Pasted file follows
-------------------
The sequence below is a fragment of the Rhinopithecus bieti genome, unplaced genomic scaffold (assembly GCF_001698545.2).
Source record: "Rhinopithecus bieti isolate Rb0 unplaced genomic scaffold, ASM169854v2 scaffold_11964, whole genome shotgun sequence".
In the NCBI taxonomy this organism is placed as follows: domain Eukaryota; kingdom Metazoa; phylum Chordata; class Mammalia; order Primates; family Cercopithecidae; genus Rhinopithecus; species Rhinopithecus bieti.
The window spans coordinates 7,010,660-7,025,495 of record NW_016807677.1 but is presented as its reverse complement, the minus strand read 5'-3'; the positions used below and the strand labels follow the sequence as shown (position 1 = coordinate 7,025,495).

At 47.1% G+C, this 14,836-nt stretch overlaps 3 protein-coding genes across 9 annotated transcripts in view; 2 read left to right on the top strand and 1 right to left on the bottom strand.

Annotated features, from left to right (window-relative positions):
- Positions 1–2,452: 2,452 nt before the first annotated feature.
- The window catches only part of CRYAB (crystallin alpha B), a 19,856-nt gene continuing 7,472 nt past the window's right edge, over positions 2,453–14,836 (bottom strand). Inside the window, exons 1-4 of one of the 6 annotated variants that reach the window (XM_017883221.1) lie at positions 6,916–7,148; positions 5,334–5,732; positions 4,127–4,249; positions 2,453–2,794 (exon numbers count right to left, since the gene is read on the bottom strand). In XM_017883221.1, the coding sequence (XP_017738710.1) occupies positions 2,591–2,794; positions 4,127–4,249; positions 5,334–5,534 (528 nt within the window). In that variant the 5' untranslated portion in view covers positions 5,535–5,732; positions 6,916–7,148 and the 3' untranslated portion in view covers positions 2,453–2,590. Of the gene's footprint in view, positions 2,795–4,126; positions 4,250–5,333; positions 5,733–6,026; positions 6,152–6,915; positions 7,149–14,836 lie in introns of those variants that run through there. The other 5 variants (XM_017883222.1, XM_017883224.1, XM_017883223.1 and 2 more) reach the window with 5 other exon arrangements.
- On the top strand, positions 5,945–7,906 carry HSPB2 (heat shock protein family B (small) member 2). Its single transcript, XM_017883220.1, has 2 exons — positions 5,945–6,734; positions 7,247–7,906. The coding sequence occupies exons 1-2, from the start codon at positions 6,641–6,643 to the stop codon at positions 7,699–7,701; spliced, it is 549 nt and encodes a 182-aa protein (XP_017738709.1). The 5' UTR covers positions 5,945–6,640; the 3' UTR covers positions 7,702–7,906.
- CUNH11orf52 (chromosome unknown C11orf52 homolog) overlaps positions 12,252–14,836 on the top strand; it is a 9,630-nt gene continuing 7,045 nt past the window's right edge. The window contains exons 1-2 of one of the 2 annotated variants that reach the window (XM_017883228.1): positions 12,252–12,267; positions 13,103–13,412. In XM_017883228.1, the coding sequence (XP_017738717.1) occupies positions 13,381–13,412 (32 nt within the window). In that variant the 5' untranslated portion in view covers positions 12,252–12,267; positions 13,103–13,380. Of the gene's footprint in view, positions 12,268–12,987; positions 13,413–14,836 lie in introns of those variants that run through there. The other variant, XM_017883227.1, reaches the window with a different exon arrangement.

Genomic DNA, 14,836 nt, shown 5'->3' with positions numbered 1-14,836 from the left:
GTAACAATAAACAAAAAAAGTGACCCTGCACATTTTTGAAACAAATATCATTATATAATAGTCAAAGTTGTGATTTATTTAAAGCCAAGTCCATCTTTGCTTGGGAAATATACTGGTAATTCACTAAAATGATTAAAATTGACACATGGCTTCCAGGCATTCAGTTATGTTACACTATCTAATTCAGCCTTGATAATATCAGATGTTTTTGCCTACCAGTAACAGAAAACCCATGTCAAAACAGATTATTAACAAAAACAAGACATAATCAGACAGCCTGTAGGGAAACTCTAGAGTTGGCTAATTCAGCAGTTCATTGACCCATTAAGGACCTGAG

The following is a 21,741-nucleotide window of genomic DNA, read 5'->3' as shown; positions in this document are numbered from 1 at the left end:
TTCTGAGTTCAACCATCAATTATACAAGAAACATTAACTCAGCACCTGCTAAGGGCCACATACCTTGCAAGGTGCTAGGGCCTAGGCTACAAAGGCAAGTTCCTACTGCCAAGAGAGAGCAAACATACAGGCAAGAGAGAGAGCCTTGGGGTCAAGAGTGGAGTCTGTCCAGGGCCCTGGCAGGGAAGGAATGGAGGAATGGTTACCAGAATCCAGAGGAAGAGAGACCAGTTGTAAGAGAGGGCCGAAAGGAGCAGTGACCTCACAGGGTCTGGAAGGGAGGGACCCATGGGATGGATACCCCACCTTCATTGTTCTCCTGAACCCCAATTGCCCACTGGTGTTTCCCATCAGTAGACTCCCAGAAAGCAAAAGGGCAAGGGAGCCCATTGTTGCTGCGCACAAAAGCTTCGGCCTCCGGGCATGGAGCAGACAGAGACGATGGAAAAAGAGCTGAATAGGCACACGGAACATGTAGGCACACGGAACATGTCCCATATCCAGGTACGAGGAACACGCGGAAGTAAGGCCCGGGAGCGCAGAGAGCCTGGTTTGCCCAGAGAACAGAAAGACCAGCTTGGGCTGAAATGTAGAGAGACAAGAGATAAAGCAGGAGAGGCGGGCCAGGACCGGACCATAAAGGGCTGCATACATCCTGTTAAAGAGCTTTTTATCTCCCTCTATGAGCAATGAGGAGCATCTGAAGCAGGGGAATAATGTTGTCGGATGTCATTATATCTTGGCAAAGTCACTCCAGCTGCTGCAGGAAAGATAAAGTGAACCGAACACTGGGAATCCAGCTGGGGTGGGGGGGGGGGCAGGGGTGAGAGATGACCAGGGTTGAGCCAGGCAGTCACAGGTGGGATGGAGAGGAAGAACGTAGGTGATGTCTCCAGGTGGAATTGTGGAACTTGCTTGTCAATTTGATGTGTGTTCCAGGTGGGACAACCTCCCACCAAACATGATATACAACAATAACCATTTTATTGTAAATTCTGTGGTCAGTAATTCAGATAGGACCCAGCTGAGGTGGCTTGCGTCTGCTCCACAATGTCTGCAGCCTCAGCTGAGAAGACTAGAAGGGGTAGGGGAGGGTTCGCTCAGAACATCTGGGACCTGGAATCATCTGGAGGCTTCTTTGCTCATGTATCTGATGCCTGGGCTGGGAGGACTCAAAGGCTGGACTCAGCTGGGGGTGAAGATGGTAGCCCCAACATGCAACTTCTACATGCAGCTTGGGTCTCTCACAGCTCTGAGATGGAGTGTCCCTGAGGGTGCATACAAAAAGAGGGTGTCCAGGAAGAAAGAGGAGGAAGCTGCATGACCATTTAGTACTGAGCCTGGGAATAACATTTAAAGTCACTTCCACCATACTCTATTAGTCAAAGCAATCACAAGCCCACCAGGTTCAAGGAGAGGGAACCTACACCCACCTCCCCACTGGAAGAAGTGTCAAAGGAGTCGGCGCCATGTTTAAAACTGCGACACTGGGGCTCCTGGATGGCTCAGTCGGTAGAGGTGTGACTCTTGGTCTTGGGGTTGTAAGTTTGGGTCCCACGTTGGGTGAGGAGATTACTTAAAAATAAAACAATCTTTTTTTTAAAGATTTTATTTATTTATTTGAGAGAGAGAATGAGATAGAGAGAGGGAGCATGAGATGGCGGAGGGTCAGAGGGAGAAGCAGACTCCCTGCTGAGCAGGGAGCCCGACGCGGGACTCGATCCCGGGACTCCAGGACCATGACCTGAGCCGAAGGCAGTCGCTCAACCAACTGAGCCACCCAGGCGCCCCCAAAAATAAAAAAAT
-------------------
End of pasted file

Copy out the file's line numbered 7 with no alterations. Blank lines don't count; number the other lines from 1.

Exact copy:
- Positions 1–2,452: 2,452 nt before the first annotated feature.